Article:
by Sabrina Hu, MBA Candidate, 2011, Georgetown University McDonough School of Business
Last summer I found myself in need of summer plans as I had dismissed numerous internship opportunities as being boring and too comfortable.
As I was catching up with a good friend from college who also lives in the DC area, I found myself very intrigued by the progress he had made on his start up idea. He had first presented me with this idea three years ago so it was really great to see the idea evolve. Not only had he won a category in the Williams James business case competition, but he had also been meeting with all the right people seeking advice on how to proceed. It seemed like things were moving forward and on the right track. The next phase for the business was taking the step to bring the idea to life either through partnerships or investors. Having just completed my first year of business school, I pitched the idea of working with my friend as his summer intern to help him continue his momentum and for me to test out my newly learned skills.
My plan for an interesting summer quickly stalled. It wasn’t that my friend didn’t have the skills or passion or talent to move forward. Simply put, he just was not ready to move forward. He had spent numerous hours on smoothing out the business idea but overlooked his own mental preparation of launching his idea. Until he was ready to move forward, there wasn’t much to do. Like my friend, many entrepreneurs overlook the mental preparation that is required to actually become an entrepreneur.
I recently attended the Angel Venture Forum.
Fittingly, the first session of the day was titled: ”How to Mentally and Financially Prepare to be an Entrepreneur”
Taking money from someone else is a big responsibility. Is your company ready to do it? Visionary founders are eccentric. This session will help entrepreneurs understand their eccentricity and the eccentricity of the investors who invest in them.
One of the speakers of this session was John D. Gartner, author of the book, “Hypomanic Edge”. In his book and during the presentation, Dr. Gartner suggests that successful entrepreneurs of history like Andrew Carnegie and Christopher Columbus, may have had shades of hypomania, which was a source of their innovation, passion and eccentrics. As Dr. Gartner listed out symptoms of the “hypomanic edge” (very productive, innovative, dreamer, not an executer) a strong majority of the room nodded their heads in unison recognizing those characteristics in themselves.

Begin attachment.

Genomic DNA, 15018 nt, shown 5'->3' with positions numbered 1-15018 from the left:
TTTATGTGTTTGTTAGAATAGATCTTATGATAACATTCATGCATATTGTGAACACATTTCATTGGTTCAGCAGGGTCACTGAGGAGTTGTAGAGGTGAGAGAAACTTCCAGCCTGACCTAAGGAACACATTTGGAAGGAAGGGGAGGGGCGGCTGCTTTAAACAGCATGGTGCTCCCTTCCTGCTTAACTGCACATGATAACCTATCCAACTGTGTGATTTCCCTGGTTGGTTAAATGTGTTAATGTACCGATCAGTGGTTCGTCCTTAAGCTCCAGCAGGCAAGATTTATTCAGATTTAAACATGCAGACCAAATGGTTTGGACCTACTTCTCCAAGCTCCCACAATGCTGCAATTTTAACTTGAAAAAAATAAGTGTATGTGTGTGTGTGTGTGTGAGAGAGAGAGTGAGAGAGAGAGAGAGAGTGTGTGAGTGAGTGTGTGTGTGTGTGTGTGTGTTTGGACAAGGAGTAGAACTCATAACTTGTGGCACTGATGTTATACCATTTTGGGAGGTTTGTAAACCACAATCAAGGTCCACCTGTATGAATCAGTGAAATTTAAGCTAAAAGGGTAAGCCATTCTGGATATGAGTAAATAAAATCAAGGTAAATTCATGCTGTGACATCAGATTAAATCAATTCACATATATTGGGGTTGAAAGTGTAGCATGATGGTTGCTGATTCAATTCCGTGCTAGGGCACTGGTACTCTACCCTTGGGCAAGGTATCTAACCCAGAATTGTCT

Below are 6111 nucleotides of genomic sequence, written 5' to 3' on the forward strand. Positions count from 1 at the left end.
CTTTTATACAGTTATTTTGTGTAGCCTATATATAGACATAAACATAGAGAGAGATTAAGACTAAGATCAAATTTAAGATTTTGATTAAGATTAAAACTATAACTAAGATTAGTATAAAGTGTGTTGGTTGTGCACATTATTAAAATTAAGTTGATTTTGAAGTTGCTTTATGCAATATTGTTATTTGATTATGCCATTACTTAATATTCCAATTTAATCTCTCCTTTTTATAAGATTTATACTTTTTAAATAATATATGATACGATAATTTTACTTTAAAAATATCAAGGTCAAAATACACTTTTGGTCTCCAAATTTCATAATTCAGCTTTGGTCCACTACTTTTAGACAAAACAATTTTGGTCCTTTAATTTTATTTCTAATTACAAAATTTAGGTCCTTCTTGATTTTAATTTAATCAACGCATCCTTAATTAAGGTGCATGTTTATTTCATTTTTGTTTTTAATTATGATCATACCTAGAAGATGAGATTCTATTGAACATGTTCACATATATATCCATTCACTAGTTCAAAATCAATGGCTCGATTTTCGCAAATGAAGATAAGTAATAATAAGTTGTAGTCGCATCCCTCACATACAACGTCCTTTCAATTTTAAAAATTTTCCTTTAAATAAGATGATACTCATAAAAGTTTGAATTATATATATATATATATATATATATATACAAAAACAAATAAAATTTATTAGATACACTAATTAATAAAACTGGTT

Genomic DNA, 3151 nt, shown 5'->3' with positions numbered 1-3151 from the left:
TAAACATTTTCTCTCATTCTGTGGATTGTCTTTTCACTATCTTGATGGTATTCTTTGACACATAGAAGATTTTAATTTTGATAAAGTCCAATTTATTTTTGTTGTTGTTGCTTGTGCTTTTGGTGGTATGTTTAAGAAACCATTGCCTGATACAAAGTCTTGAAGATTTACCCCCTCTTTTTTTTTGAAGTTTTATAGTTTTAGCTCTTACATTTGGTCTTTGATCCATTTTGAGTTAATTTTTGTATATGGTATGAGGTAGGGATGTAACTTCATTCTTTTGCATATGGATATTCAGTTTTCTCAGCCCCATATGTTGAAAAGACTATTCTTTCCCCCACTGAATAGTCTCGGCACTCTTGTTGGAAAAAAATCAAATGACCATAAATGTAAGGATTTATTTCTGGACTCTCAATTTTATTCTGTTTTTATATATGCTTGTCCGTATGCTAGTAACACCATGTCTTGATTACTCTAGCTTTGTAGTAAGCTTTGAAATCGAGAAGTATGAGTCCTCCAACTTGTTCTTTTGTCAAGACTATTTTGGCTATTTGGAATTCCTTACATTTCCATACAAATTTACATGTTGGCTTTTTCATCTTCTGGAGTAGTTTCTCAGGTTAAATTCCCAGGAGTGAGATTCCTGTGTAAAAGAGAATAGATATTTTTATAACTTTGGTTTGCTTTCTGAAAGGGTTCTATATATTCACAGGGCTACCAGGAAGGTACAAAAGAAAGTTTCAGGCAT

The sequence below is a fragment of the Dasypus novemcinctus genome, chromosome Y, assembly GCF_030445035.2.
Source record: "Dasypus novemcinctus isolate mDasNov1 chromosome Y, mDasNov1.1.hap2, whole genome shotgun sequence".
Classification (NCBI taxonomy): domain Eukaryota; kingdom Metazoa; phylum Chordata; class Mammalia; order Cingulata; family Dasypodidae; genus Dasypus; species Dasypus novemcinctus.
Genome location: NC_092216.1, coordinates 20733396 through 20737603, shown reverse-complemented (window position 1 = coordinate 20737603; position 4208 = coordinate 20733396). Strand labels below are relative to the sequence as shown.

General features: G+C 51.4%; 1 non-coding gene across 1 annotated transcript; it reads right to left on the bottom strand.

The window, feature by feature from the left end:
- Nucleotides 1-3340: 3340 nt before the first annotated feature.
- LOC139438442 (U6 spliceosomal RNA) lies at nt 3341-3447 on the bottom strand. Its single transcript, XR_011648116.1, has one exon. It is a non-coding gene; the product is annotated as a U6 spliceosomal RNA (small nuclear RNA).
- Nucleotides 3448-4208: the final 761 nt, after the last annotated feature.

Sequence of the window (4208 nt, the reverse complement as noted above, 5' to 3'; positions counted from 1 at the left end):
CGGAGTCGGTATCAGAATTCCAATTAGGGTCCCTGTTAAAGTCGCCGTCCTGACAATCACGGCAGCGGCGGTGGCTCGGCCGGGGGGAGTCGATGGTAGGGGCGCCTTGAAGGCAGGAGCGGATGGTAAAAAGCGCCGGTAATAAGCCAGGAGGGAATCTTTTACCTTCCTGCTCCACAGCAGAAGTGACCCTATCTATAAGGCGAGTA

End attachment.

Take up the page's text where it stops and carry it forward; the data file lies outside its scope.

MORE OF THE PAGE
Along with his co-presenter, Dr. Gartner emphasized that the first step to being mentally prepared to be an entrepreneur was becoming an individual who was willing and open to working with others. This was a critical junction for both the entrepreneur and the business idea because it was not until the entrepreneur was ready to relinquish some control would there be a true opportunity to develop the idea. Dr. Gartner went on to say that in every successful start up team, there were three archetypes: the dreamer, the schemer, the reamer. Each team needed an individual responsible for dreaming the big dreams, another individual to create and execute the dream and a third individual to keep everyone accountable. For those individuals with hypomanic tendencies, surrounding oneself with the right people was a critical point to the success of a start up idea.
Finally Dr. Gartner gave some tips to creating some calmness and space for those who dream big.
- Commit to Sanity. Be self aware to cultivate self-control.
- Slow Down. Take a breath. You have time for one breath.
- Remember that born entrepreneurs are not born managers. Surround yourself with the right people
As for my friend, he finally was ready to give up control to execute his vision for his start up and is moving forward again in this quest to make his idea a reality.
Want to learn more about the Angel Venture Forum? Email Sabrina Hu at firstname.lastname@example.org.
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